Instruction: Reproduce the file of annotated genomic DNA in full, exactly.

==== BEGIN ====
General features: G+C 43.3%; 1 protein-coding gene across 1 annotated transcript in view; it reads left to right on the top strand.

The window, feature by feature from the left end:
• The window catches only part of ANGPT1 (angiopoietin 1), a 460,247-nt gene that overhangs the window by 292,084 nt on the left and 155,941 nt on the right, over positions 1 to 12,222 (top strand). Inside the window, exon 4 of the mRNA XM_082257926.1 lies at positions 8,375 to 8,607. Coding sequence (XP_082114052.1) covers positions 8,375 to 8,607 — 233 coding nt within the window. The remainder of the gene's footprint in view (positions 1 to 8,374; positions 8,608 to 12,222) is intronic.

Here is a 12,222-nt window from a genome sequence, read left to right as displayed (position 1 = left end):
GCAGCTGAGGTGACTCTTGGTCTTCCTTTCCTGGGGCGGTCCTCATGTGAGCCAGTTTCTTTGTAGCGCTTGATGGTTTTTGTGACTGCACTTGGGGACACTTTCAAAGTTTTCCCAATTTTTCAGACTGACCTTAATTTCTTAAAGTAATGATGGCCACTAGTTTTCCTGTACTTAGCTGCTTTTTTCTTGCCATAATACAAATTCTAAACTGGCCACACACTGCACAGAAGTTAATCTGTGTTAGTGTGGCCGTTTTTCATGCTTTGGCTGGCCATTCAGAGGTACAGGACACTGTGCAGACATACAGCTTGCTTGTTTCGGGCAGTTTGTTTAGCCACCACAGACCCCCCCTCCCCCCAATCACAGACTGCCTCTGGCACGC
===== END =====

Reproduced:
General features: G+C 43.3%; 1 protein-coding gene across 1 annotated transcript in view; it reads left to right on the top strand.

The window, feature by feature from the left end:
• The window catches only part of ANGPT1 (angiopoietin 1), a 460,247-nt gene that overhangs the window by 292,084 nt on the left and 155,941 nt on the right, over positions 1 to 12,222 (top strand). Inside the window, exon 4 of the mRNA XM_082257926.1 lies at positions 8,375 to 8,607. Coding sequence (XP_082114052.1) covers positions 8,375 to 8,607 — 233 coding nt within the window. The remainder of the gene's footprint in view (positions 1 to 8,374; positions 8,608 to 12,222) is intronic.

Here is a 12,222-nt window from a genome sequence, read left to right as displayed (position 1 = left end):
GCAGCTGAGGTGACTCTTGGTCTTCCTTTCCTGGGGCGGTCCTCATGTGAGCCAGTTTCTTTGTAGCGCTTGATGGTTTTTGTGACTGCACTTGGGGACACTTTCAAAGTTTTCCCAATTTTTCAGACTGACCTTAATTTCTTAAAGTAATGATGGCCACTAGTTTTCCTGTACTTAGCTGCTTTTTTCTTGCCATAATACAAATTCTAAACTGGCCACACACTGCACAGAAGTTAATCTGTGTTAGTGTGGCCGTTTTTCATGCTTTGGCTGGCCATTCAGAGGTACAGGACACTGTGCAGACATACAGCTTGCTTGTTTCGGGCAGTTTGTTTAGCCACCACAGACCCCCCCTCCCCCCAATCACAGACTGCCTCTGGCACGC